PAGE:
Alastair Majury Business Analyst


Retail Banking - A New Way For Customer Service



Since the rumbles begin to fade it's apparent that the retail banking business has been through exceptionally tumultuous times. The longstanding contract between banks and their retail clients was crushed.

Those of us that are long in the tooth recall the long gone branch Bank Manager whose steadiness represented the reliability of their lender, and also the long-term trust that his customers placed together. It truly was 'relationship banking' - construction and retaining engaged customers using face to face contact.

We've seen enormous job losses and large changes to the branch structures already but have yet to observe the regulatory structural effects from the current turmoil. What is as clear as day is that we will continue to view flatter organisational structures.

Retail banking has witnessed the technology-enabled hurry to provide customers with services at less cost - and this trend will continue. Can your bank see that the technology can - if harnessed properly and combined to great strategic moves - additionally help in rebuilding this crucial engagement with your clients?

In contrast to the cost cutting strategy your clients need your bank to be faster and more flexible in your own interactions. They wish to have the ability to let you know how they want to get solutions, and what types of services people should be, rather than being managed down a systematised straightjacket of stiff processes.

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Their needs will probably change - and change is happening faster than ever - because the speed of development of the enabling technology shows no sign of slacking. Significantly, the price of hardware, software and communications is also falling extending the range of technologies to classes who were out its reach so opening up further opportunities.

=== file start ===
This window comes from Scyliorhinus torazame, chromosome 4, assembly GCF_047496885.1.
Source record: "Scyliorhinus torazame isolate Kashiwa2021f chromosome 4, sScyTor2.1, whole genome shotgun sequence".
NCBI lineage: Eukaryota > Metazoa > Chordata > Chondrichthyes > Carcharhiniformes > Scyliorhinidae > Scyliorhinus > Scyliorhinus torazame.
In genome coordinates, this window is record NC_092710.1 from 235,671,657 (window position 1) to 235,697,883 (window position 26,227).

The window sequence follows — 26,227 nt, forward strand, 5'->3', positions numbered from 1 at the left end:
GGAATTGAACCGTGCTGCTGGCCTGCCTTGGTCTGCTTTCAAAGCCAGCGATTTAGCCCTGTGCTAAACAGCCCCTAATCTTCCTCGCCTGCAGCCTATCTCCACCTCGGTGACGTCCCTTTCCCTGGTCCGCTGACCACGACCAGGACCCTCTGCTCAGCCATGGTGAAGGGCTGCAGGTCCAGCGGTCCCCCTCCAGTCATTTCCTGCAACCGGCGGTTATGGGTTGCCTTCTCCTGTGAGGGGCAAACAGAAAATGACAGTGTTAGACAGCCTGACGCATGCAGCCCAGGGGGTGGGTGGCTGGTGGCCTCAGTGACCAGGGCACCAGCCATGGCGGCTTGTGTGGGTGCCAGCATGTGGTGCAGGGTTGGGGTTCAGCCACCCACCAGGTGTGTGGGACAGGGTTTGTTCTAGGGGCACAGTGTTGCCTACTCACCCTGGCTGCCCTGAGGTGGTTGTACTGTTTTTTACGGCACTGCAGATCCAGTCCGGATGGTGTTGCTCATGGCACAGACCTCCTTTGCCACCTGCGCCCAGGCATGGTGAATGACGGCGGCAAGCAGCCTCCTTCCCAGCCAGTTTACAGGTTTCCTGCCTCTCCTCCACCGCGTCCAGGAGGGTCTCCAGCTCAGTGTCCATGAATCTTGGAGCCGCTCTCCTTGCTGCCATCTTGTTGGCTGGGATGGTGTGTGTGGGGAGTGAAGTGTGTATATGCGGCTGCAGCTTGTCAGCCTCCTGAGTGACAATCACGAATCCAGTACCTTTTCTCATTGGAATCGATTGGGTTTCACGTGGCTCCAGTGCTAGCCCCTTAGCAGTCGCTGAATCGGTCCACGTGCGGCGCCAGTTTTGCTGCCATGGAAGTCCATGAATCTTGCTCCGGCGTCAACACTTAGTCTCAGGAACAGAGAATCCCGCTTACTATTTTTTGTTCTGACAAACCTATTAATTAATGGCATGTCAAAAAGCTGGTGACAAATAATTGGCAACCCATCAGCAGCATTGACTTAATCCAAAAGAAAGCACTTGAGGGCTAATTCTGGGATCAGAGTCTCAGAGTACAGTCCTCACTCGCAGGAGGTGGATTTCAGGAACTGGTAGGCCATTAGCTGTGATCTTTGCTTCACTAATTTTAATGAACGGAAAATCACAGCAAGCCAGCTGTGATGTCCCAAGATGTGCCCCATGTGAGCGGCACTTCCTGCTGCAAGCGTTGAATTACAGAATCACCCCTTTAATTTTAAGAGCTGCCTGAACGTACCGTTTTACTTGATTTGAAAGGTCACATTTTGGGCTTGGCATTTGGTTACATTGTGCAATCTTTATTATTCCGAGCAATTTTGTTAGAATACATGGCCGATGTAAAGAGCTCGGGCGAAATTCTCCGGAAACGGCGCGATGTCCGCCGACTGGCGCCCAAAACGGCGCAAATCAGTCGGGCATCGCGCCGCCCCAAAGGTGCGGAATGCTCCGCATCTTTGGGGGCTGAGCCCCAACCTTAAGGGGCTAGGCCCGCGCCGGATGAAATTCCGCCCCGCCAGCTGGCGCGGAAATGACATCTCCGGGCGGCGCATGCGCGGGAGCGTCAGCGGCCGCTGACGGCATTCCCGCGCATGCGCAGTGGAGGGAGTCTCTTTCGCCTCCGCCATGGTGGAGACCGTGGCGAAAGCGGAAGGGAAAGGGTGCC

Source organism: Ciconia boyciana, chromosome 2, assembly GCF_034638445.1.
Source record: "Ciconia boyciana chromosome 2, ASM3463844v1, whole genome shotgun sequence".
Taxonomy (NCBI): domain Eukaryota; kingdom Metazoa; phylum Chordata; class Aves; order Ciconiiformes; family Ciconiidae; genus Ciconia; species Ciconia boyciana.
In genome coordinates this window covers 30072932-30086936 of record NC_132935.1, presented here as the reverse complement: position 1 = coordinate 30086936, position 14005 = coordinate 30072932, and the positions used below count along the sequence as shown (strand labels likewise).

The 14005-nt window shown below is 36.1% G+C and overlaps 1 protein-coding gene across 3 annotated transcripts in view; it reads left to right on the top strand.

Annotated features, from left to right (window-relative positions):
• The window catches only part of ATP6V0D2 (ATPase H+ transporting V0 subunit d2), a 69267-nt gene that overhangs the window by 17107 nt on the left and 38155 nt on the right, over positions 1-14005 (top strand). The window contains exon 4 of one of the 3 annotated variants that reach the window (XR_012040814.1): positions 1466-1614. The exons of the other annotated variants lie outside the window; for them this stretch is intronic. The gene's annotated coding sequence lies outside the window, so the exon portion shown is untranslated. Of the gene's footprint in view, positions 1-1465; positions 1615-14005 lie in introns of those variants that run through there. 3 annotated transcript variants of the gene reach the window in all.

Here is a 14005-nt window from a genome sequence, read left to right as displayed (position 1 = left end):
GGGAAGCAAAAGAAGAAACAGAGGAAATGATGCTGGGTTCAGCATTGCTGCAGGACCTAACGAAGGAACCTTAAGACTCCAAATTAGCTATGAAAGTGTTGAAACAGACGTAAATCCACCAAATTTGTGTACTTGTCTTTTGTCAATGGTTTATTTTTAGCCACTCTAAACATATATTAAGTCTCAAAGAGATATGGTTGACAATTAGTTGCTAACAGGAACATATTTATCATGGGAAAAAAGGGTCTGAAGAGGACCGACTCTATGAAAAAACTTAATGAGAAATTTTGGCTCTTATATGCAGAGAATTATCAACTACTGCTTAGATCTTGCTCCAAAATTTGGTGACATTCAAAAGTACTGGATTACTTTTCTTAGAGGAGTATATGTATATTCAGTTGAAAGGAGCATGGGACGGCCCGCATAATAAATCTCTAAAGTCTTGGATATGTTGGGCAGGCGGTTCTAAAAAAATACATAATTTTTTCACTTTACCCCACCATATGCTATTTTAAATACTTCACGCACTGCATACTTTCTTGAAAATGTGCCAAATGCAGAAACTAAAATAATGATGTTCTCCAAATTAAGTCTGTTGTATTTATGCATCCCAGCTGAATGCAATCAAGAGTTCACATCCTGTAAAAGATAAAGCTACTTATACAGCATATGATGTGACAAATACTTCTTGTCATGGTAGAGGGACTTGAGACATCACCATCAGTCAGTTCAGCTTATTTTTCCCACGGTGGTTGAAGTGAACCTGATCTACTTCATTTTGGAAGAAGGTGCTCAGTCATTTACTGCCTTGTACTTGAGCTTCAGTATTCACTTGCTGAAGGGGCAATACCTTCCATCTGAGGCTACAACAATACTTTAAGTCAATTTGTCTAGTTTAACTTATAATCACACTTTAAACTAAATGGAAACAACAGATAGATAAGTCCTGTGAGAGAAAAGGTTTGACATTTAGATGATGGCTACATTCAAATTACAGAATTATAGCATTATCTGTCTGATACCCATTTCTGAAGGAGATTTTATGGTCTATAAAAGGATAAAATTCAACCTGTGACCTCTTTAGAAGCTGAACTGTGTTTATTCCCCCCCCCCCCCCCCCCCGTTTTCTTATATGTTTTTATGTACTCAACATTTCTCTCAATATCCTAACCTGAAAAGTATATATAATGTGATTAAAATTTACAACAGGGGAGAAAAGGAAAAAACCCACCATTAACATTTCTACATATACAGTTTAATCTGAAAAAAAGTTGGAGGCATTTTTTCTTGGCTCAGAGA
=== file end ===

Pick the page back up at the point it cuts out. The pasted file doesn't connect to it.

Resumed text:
The 'bleeding edge' of the is the rapid increase in mobile programs and the effect of on-line Social Media. Customers talk about your lender on their terms and in their choice of websites. Yes, social networking is growing in influence as an advertising medium, but it's the interaction that will grow to be the secret to building those very long term relationships. Research has indicated that your customers would prefer this on-line discussion space to be provided by your bank so that their views could be more surely heard - and responses provided.

Another setback to banks' fortunes is that the loss of trust in individual banks means that customers now tend to spread their financial activity over a wider set of suppliers. This puts immediate pressure on your operating margins and has already signalled the demise of 'free banking'.

If the retail banks are not careful about the way they move forward you could easily become merely 'white label' money transactors.

So how can this embattled industry begin to make sense of the new world order - and make a profit too? All marketers know the truism that it is far more effective for both parties to sell more products to an existing customer, so a clear strategy is needed to underpin the rebuilding of your customers' confidence and a path to gain is required to sustain your company over the very long term.

The solution lies well within your grasp and can be together with your engaged clients, not with inner management introspection. It's these valuable people who hold the key and know what's wanted. By finding out what pushes their involvement together and then mobilising your banking abilities to provide it in an attractive and cost effective way you'll be able to rebuild that bond of confidence. You may use it to find more customers to whom you can provide services effectively and at lower cost.

This will lead to flexible customer segmentation. A segmentation that could adapt to a client's current wants and empower different services as these needs change with time. You may just handle this by a regular, vigilant and pro-active review of changing customers' requirements with time.


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